Henry, who later worked as chef at the Kilt and eventually barman at Samantha's, used to come every weekend and always give Josianne a piece of chewing gum - funny the things that stick in your head, isn't it? Plus the fact he was Mr Singapore, what, 1964?

What everyone remembers about the Kilt is not so much the Scottish theme as the stage coach that housed the sound system, turntables and the DJ, which was Didi for so many years that he became synonymous with the place. Theo reminds me he did some nights off which I'd forgotten - I'm sure there's so much more to be remembered

Can anyone help? Fanchon? She lived in Battersea with a friend of her family which if I remember correctly owned Hermès! Anyone else remember her? Alex(is) who had connections with Aphrodite's child and was a song writer? Lived in a small flat along Ladbroke Grove not far from Holland Park. What became of him and Francois from the Dog Shop on Portobello Road? Does anyone have any contact with Alain? Or Jacques?

This is a pencil sketch of the famous coach which served as the DJ booth - which became an E-type Jag when the idea was transported to Samantha's. I was sent this by Polo le Belge who recently got in touch and was around 1966/67. Seeing this sketch rang a big bell and I'm not sure I don't remember Martin doing it. Yes it was done by Martin the manager! and I'm pretty sure it was used somewhere - placemats? handouts?. But it is good and a wonderful souvenir.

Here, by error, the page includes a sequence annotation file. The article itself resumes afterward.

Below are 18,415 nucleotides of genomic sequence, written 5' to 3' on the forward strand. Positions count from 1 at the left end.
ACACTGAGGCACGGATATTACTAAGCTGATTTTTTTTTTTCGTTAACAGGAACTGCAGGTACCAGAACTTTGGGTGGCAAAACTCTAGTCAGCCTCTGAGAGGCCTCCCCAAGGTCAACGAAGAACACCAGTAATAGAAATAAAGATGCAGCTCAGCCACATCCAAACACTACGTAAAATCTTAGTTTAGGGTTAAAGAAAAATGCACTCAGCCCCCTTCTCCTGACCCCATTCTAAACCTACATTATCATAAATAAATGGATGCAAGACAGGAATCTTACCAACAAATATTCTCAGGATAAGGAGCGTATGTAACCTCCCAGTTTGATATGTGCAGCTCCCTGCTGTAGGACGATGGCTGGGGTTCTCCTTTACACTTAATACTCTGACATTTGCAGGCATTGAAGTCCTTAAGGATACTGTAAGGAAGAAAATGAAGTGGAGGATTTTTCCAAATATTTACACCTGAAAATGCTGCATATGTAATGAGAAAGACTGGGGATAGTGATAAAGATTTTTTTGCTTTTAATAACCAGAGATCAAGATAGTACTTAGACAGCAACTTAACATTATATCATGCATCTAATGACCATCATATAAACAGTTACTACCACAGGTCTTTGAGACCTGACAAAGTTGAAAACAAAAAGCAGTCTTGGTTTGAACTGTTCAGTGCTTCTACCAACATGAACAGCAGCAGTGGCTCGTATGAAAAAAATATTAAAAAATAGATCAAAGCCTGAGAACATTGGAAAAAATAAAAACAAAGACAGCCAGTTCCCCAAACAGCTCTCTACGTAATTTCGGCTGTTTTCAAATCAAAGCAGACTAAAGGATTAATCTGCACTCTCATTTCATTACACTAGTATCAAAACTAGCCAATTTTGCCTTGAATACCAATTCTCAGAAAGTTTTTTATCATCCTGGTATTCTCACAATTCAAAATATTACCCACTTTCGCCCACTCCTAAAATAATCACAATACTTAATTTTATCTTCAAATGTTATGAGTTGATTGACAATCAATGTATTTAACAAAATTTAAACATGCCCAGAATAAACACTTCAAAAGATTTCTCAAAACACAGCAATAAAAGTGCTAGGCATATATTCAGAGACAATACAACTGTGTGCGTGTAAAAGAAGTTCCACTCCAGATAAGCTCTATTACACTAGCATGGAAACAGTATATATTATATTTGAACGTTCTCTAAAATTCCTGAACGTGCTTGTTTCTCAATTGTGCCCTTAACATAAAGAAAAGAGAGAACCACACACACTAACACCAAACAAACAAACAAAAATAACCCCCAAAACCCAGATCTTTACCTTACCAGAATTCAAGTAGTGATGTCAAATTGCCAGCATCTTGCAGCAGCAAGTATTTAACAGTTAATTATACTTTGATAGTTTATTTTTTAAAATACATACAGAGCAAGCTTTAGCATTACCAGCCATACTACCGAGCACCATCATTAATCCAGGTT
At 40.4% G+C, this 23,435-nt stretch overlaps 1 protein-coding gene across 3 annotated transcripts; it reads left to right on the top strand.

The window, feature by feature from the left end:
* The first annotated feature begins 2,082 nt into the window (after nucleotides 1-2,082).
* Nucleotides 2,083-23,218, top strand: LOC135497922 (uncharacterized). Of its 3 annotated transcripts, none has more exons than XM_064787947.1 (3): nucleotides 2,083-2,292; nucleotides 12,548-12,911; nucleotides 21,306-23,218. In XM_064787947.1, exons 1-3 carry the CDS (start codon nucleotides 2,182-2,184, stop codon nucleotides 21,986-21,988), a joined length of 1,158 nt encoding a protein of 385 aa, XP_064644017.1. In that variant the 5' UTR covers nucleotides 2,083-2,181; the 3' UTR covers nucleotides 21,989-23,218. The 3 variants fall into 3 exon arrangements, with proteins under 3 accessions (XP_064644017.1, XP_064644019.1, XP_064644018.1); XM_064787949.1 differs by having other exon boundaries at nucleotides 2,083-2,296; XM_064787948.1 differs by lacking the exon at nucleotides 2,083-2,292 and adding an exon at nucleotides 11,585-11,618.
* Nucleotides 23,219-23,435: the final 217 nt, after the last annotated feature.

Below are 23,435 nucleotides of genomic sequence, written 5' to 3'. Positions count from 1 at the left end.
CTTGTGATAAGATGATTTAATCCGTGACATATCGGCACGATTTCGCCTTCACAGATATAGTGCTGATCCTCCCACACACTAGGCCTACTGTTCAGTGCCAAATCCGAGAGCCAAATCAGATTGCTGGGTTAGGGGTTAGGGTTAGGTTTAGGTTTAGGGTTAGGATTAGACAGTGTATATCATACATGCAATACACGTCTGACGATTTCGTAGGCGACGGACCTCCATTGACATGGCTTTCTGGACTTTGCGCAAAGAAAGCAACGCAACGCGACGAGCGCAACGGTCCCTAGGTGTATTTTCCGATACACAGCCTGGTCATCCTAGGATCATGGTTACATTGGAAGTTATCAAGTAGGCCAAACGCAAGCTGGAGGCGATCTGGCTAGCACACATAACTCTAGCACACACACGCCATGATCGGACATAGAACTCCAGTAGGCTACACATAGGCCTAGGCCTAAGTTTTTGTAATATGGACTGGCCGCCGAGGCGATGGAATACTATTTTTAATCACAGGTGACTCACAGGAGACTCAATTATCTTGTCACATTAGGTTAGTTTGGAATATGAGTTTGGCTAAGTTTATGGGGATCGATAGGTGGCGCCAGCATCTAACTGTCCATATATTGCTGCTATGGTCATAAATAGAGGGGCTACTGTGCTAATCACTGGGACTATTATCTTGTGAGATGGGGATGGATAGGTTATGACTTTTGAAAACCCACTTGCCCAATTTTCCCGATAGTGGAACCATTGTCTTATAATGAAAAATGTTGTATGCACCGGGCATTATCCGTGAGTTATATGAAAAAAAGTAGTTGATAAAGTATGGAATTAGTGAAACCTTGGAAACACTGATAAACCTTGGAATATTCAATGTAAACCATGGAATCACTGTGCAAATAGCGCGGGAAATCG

HUMABUM was Martin's phone number - hard to forget really - and I think the club was probably at it's best when he was manager. After him came quite a few more; Alain Féruch, Nino Leguey Saturnin, Gérard and several others whose names escape me at the moment. Claude Francois was in the main bar, followed by Daniel Montessui and even Gérard Laboisne stood there at some time. I worked the kitchen bar with Henry doing the cooking - except for the damned hotdogs and potato salad.

Remember João?

The club didn't have a proper late license originally but ran with an extended restaurant license which meant that alcohol could only be served with food. What we served was probably unpalatable although certainly edible but fortunately very few ever tried to eat it but it served its purpose. A certain Stéphane, loved of both Michèle and Karen, was in that small bar around 71 or so I think.